hardly any of the inspiration came from bitcoin content, tbh! by far the most influential material was the writing of Jane Jacobs, Wendell Berry, and James C Scott, to narrow it down to a core few. the next tier would probably be the likes of Allan Savory, Roger Scruton, Friedrich Hayek, Elinor Ostrom, David Montgomery, Frederic Lane, and William Rees-Mogg and James Dale Davidson, authors of The Sovereign Individual.

I made a meme a while back I was pretty proud of: the Winnie The Pooh template, and the top says, "Read The Sovereign Individual" while the bottom says, "Read The Entire Bibliography To The Sovereign Individual". there's a lot of amazing stuff in there - I'd highly recommend it as its own reading list.

Thanks! The book is fantastic, albeit I'd be lying if I claimed to understand absolutely all of it :)

110 sats \ 1 replies \ @jt 3 Aug

Do you think credit will continue to exist in a post-bitcoin world?

yes, just far, far less than now. to be clear, I am a huge fan of equity-like investment products and will be discussing/announcing a lot on this in the near future! but, I can't see the utility of short-term credit for matching positive and negative working capital floats ever going away, and doing it with equity would be an administrative nightmare. I'm sure there will be other corner cases too, but I think the right way to think about this isn't that credit itself is "bad" (although you may reasonably also think that) but rather that the extent of its contemporary existence is entirely unnatural. I think bitcoin brings us back to a much lesser, more natural level.

100 sats \ 1 replies \ @Ptj 3 Aug

Why a squirrel?

it's Rocky the flying squirrel from Rocky and Bullwinkle. and the reason was that, when I got twitter, I didn't want to use a real picture of myself so I just found something quickly that made me laugh.

Why are Scotland so shit at rugby?

this is a pretty good vintage if you ask me! but I think in general there is probably a youth development problem. it's just not popular in the population at large as it's mostly seen as posh, and the only development routes are private schools centered around Edinburgh and clubs in the Borders. plus it's a pretty small country to start with so the end result is just a tiny pool of professional players.

I was only joking, but thank you for the respone, i support Ireland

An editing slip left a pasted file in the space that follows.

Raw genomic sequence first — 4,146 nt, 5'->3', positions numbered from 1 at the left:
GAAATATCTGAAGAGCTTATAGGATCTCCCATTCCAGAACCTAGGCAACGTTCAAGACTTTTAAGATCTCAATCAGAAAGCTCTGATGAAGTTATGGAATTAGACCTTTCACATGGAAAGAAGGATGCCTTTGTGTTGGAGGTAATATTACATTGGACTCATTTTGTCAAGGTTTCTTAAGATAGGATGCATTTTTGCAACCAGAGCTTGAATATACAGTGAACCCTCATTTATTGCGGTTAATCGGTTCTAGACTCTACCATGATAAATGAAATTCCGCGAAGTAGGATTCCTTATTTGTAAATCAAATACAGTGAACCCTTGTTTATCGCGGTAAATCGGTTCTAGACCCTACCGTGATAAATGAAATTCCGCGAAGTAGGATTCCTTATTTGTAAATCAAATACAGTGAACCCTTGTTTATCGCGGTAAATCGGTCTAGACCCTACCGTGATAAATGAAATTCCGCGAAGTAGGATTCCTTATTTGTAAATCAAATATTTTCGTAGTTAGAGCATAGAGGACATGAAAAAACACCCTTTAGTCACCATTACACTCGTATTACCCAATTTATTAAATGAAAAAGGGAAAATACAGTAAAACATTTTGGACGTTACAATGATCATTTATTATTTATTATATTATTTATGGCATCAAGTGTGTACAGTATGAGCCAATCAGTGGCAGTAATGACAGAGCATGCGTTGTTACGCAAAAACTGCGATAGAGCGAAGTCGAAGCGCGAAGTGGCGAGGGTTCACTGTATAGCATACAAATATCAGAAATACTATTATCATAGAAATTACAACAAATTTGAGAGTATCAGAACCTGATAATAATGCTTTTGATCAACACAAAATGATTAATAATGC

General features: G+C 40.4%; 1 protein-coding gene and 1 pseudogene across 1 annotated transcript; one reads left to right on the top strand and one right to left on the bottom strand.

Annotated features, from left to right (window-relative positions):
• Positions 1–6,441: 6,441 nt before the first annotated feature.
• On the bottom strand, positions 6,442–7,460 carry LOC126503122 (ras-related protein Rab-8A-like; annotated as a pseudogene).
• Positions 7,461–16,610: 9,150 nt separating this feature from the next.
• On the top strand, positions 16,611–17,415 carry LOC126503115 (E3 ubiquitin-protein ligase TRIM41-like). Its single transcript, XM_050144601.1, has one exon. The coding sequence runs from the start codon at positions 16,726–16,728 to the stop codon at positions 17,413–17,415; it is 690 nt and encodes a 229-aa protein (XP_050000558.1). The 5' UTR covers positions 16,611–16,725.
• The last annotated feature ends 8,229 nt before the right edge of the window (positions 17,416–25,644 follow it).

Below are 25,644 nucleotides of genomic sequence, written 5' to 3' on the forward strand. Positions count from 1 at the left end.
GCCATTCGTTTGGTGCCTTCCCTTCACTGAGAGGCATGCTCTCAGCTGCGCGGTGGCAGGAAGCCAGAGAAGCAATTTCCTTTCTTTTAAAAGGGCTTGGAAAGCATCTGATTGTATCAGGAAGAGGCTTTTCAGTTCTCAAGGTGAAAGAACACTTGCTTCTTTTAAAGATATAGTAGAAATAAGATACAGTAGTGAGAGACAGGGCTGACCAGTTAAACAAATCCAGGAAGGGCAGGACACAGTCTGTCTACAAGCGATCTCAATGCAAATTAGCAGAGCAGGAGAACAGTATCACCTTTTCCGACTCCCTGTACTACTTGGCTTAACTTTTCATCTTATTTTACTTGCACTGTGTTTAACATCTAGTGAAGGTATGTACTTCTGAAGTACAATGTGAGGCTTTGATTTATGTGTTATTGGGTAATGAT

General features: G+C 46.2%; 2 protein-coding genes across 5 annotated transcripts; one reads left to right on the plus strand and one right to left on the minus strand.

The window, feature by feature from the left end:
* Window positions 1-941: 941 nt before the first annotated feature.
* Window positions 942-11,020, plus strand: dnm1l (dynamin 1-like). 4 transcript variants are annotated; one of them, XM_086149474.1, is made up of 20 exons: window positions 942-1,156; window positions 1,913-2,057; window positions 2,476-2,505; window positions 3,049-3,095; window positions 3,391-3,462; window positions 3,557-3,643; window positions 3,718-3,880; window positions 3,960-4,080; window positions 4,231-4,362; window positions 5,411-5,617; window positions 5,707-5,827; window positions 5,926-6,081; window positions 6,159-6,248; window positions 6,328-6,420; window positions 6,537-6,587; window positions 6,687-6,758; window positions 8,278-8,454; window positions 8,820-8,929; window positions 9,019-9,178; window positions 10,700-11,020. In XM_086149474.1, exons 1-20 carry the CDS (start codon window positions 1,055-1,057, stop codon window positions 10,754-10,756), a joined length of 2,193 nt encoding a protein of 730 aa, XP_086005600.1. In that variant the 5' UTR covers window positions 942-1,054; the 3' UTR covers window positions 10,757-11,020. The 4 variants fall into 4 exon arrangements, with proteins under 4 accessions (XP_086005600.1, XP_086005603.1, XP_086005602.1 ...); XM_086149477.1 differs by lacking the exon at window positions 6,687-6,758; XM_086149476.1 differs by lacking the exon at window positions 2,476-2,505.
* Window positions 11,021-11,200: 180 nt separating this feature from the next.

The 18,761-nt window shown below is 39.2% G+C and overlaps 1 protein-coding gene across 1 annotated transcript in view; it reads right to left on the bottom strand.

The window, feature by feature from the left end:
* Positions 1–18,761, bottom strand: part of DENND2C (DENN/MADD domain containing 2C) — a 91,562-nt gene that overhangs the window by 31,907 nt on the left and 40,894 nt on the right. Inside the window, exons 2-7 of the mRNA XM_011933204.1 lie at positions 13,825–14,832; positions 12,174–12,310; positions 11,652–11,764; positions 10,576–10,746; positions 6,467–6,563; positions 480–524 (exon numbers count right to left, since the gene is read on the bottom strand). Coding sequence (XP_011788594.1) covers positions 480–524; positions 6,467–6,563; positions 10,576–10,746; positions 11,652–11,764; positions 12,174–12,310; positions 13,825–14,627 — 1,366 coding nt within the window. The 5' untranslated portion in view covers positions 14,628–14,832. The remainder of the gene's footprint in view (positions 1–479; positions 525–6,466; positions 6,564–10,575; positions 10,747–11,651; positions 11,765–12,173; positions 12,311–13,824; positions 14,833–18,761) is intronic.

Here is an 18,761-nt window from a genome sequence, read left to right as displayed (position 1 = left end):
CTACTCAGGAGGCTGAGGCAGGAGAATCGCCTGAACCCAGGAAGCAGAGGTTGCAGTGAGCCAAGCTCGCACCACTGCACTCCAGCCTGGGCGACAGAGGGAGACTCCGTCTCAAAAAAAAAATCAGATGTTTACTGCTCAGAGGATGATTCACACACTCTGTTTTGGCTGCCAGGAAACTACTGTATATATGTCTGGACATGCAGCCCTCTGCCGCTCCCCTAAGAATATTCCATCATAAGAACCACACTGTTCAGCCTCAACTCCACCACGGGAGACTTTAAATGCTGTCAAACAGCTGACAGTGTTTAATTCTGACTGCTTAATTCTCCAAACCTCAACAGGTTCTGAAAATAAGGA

I was on a stag do at the weekend and I had this exact conversation with an Irishman about how apparently in Ireland the development pathway is very, very well designed. that's literally why this was all fresh for me.

Have you read "Human Action" by Ludwig Von Mises?

What other economics books have you read?

haha, I don't think I will list them all as we'll be here for a while. I'll treat the question instead as asking for recommendations. for an introduction, Economics In One Lesson by Hazlitt and Principles of Economics by Menger are both fantastic. Menger gets you nicely into the Austrian canon, which I won't now recite, although I will shout out Competition and Entrepreneurship by Kirzner as not getting the love it deserves. Others I have very much enjoyed include The Mystery of Capital by Hernando de Soto, The Wealth of Networks by Yochai Benkler, Governing The Commons by Elinor Ostrom, and Risk, Uncertainty, And Profit by Frank Knight.

tbh I don't rate reading economics books all that much. everybody should read enough to disabuse themselves of whatever Keynesian, Monetarist, and Neoclassical nonsense they have imbibed from formal education or the culture at large, but most of it strikes me as common sense. past some baseline, I think you'll get a lot more on essentially the same topic from economic and business history.

Hi Allen.. Kindly list your recommendations for best introductory material (books/others) on finance

sure! "finance" is a pretty large topic, and most of what I know I learned on the job, so don't take this as exhaustive by any means, but some I enjoyed: Common Stocks and Uncommon Profits by Phil Fisher, The Alchemy of Finance by George Soros, Latticework by Robert Hagstrom, Capital Account by Edward Chancellor, all the Buffett Shareholders, all the Saber Capital blog posts, all the Jerry Neumann (Reaction Wheel) blog posts.

In a world where Bitcoin is the only currency - why would anyone in their right mind lend any of it to anyone? It seems in the final analysis impossible to take a loan with a positive interest in Bitcoin since the supply is capped - it just can't work for everyone all the time. Is it somehow supposed to be mitigated by defaults? How would capital allocation on just Bitcoin work?